Meanwhile, for novel treatment, all respondents were asked to evaluate their willingness to try ocular mini-tablets and ocular insert as future treatment. Since both are relatively new, most of the respondents were not exposed to and have low knowledge about it. Slightly more than half (54.4%) of the respondents were not willing at all to try this type of dosage form, followed by 13.3% who were less willing. Only very little percentage were willing (2.2%) and highly willing (3.3%) to try it as one of their future ocular treatments. The same pattern can be seen on ocular insert where 58.9% were not willing at all to try or consider ocular insert as an alternative treatment in future. Only 15.6% were willing and 2.2% were highly willing to try this new treatment as an alternative.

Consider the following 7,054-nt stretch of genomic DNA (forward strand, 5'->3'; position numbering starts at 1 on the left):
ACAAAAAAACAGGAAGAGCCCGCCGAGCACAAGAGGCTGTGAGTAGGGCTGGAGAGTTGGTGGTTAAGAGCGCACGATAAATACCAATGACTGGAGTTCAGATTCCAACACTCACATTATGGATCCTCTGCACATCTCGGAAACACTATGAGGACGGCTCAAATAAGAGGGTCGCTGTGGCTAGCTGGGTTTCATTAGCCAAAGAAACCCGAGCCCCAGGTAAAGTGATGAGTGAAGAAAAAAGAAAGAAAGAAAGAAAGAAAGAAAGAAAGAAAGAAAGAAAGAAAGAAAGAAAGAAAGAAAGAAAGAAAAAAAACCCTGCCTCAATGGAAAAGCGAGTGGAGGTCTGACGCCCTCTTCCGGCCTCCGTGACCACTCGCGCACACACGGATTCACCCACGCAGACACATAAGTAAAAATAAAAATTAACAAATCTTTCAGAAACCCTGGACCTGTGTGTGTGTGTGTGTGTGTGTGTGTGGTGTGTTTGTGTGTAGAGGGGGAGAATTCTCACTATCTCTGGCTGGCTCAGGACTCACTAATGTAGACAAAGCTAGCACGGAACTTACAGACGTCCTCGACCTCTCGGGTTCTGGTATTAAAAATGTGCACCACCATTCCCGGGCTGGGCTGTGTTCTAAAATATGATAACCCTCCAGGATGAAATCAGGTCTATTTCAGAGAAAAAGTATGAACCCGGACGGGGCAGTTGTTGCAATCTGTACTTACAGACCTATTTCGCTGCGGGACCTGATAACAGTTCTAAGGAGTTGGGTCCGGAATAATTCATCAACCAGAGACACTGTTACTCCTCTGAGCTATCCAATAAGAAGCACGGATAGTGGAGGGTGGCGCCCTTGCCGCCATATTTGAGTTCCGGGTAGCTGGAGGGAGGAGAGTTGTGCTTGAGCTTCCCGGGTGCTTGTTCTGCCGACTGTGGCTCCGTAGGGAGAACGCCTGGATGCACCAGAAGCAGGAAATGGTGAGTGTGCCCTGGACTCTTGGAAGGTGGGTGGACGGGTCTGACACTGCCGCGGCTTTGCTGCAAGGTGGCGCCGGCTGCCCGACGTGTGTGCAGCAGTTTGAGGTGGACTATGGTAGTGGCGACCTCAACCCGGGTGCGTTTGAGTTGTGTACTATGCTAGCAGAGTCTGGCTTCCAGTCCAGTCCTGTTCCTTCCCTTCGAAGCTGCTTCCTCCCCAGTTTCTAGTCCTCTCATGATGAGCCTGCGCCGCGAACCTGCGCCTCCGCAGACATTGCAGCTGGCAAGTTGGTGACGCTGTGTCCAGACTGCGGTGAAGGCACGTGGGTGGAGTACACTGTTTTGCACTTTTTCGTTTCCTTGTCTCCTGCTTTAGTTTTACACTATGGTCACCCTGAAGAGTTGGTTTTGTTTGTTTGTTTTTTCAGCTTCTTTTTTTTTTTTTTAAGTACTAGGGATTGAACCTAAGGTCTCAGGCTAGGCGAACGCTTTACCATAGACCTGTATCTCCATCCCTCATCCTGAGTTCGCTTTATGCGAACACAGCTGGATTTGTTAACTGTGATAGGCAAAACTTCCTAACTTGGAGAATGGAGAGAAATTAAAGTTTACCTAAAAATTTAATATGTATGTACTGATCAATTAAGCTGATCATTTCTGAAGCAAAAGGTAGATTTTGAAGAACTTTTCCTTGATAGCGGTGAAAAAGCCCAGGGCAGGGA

The low willingness preference among the respondents may be due to their perception and worry to try mini-tablets because it is applied on the eye in solid dosage form. Similar perception was observed on ocular inserts as well. This is because of the difficulty in placement and removal of insoluble inserts which may be considered as driven factorto low willingness level among the respondents. From this willingness evaluation on novel treatment, it can be concluded that majority of respondents have low preference even though novel treatment provides same or better therapeutic outcome as conventional treatment. This is contrary with the study done on Singaporean glaucoma patients, where most of them were willing to try the new method, which is subconjunctival injection, as an alternative to the current conventional glaucoma treatment.[3]

   Conclusion Top